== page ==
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Development of pseudosymmetry analysis to identify key residues in transport protein mechanisms

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King, Alannah 


Transport proteins, despite making up approximately 10% of the human genome, are understudied. Multiple computational tools exist to analyse them, but no tool exists to predict which residues are likely to be involved in substrate binding or in the mechanism of the transporter. In this thesis, I present GAPS-Pro, a tool to analyse transport proteins based on their pseudosymmetrical properties and to predict the function of individual amino acid residues based on sequence information alone. The mechanisms and structures of transport proteins are symmetrical, however their substrates and coupling ions are not. Therefore, asymmetry has had to evolve within the substrate binding site of the transporter for it to adapt to different functions. However, the symmetric mechanism and structure needs to be maintained such that the transporter remains functional. By identifying strongly symmetric or strongly asymmetric residues, it is possible to predict the function of a residue from sequence information alone. Parameters for GAPS-Pro are developed for three major superfamilies of transporter: the mitochondrial carrier family, the major facilitator superfamily, and the amino acid polyamine organocation superfamily. The software is then tested on transporters for which there is a large amount of experimental data to test the effectiveness of the procedure. GAPS-Pro is then used to select residues for analysis of the human phosphate carrier and the human citrate carrier by mutagenesis, and its versatility is shown by using it to predict the sequence of the ancestral mitochondrial transporter. Work is then presented which uses other computational techniques, such as phylogenetic analysis, to study transporters in a variety of protists. Finally, a discussion about the future directions of GAPS-Pro and the current limitations is presented.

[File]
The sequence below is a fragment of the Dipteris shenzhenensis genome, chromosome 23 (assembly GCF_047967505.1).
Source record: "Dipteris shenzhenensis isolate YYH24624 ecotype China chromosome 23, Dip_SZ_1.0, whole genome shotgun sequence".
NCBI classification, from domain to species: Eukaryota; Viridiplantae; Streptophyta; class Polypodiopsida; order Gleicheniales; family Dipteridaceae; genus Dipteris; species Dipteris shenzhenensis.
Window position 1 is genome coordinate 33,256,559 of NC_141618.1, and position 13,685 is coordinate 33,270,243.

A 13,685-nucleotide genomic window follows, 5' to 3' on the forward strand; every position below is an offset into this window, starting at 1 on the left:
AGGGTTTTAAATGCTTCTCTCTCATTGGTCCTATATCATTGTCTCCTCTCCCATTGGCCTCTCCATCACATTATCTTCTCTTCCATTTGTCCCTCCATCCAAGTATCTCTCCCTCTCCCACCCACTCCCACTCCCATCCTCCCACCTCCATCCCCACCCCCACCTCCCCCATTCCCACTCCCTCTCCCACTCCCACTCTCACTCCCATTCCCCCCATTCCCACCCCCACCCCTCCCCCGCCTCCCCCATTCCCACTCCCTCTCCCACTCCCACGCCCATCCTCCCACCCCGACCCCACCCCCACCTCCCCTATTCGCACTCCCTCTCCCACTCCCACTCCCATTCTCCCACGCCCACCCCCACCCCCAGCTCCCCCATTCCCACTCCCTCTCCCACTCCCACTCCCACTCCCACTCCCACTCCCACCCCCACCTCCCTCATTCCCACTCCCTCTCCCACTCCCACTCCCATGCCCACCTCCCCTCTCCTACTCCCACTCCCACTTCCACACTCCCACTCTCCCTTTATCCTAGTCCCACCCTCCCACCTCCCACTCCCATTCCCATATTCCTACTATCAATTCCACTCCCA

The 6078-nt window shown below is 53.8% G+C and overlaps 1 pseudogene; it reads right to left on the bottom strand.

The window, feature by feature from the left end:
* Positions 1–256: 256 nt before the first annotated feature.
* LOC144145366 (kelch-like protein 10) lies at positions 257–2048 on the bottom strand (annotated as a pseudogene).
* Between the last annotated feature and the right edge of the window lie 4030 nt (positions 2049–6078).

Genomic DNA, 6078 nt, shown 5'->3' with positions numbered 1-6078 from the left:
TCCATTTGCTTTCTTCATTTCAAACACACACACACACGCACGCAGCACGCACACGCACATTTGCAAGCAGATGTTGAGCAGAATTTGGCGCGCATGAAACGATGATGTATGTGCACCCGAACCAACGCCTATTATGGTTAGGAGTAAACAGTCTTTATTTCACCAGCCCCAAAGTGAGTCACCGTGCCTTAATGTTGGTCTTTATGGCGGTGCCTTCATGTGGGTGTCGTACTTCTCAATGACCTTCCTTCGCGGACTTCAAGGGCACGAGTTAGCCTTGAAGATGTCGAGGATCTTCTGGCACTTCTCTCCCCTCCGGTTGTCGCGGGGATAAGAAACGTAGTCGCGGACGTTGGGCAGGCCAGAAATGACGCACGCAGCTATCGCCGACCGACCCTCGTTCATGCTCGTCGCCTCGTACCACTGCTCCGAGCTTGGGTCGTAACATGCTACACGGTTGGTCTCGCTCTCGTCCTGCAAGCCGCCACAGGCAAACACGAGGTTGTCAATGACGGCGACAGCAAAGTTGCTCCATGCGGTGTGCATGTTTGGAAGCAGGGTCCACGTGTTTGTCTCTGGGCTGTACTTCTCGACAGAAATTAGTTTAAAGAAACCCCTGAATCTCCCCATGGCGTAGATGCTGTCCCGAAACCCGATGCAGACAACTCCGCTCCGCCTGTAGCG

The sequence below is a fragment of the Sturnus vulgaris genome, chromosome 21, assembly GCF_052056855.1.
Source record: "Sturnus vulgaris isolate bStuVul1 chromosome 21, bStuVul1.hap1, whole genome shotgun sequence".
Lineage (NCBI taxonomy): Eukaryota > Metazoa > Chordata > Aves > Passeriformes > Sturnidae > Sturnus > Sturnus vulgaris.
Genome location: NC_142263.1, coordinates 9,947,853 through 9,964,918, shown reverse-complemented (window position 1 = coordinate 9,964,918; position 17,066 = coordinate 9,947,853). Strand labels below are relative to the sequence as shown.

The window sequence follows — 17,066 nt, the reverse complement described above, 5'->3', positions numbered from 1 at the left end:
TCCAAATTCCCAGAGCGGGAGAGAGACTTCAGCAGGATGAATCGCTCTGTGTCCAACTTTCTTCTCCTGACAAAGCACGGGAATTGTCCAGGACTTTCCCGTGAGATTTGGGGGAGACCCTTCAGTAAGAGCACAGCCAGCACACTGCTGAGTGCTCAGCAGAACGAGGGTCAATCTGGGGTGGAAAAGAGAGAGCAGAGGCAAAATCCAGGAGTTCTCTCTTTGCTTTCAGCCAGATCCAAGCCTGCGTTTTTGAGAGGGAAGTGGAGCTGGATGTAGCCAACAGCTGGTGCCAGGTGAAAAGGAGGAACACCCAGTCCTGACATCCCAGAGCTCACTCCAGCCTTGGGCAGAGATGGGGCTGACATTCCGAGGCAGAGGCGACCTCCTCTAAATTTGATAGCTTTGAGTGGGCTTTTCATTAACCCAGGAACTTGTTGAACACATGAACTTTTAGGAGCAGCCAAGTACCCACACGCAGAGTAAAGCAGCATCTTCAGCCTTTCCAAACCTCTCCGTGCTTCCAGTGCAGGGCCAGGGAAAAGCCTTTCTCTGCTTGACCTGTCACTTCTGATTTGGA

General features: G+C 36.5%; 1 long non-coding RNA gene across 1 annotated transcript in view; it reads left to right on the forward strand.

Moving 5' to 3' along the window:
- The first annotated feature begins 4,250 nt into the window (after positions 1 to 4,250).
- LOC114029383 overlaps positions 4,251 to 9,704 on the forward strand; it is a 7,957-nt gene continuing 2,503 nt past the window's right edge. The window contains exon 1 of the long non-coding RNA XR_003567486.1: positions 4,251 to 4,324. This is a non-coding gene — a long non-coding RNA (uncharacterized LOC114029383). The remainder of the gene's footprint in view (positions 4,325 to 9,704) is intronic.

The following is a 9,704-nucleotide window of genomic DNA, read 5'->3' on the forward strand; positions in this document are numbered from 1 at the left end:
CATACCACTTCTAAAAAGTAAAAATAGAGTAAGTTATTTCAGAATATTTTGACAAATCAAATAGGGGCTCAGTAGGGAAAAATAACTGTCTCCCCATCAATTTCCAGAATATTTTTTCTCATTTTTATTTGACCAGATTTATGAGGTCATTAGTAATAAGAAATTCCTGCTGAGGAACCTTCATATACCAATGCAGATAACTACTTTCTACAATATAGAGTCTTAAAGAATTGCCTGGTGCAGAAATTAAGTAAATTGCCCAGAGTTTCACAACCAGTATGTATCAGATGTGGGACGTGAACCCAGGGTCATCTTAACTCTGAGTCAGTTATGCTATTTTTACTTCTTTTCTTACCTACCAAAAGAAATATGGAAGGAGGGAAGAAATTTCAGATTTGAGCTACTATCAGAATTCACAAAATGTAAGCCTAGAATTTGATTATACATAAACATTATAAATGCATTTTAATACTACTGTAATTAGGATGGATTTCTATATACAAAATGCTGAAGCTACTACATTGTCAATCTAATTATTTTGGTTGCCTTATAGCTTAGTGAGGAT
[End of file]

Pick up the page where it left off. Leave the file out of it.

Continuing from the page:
Kunji, Edmund


Computational Biology, Evoution, Membrane Proteins, Novel Method, Symmetry, Transport Proteins


Doctor of Philosophy (PhD)

Awarding Institution

University of Cambridge
MRC (MC_UU_00028/2)
MRC (2265262)
MRC PhD Studentship